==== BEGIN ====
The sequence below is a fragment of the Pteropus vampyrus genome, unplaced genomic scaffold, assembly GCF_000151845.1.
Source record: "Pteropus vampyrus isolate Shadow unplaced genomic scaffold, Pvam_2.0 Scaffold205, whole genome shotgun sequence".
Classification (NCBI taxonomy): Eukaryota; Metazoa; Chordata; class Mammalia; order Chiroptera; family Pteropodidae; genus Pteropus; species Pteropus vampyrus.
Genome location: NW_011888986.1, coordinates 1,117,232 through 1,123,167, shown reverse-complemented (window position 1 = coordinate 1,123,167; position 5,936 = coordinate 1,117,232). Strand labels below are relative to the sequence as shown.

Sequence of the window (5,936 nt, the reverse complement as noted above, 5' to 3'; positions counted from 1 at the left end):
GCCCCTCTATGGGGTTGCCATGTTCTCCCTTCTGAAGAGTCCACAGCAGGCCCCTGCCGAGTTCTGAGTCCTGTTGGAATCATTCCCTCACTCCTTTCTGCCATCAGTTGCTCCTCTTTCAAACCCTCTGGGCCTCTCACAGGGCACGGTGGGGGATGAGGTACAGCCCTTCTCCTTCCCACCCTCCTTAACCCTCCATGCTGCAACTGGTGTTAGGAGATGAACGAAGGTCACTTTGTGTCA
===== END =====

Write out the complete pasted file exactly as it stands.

The sequence below is a fragment of the Pteropus vampyrus genome, unplaced genomic scaffold, assembly GCF_000151845.1.
Source record: "Pteropus vampyrus isolate Shadow unplaced genomic scaffold, Pvam_2.0 Scaffold205, whole genome shotgun sequence".
Classification (NCBI taxonomy): Eukaryota; Metazoa; Chordata; class Mammalia; order Chiroptera; family Pteropodidae; genus Pteropus; species Pteropus vampyrus.
Genome location: NW_011888986.1, coordinates 1,117,232 through 1,123,167, shown reverse-complemented (window position 1 = coordinate 1,123,167; position 5,936 = coordinate 1,117,232). Strand labels below are relative to the sequence as shown.

Sequence of the window (5,936 nt, the reverse complement as noted above, 5' to 3'; positions counted from 1 at the left end):
GCCCCTCTATGGGGTTGCCATGTTCTCCCTTCTGAAGAGTCCACAGCAGGCCCCTGCCGAGTTCTGAGTCCTGTTGGAATCATTCCCTCACTCCTTTCTGCCATCAGTTGCTCCTCTTTCAAACCCTCTGGGCCTCTCACAGGGCACGGTGGGGGATGAGGTACAGCCCTTCTCCTTCCCACCCTCCTTAACCCTCCATGCTGCAACTGGTGTTAGGAGATGAACGAAGGTCACTTTGTGTCA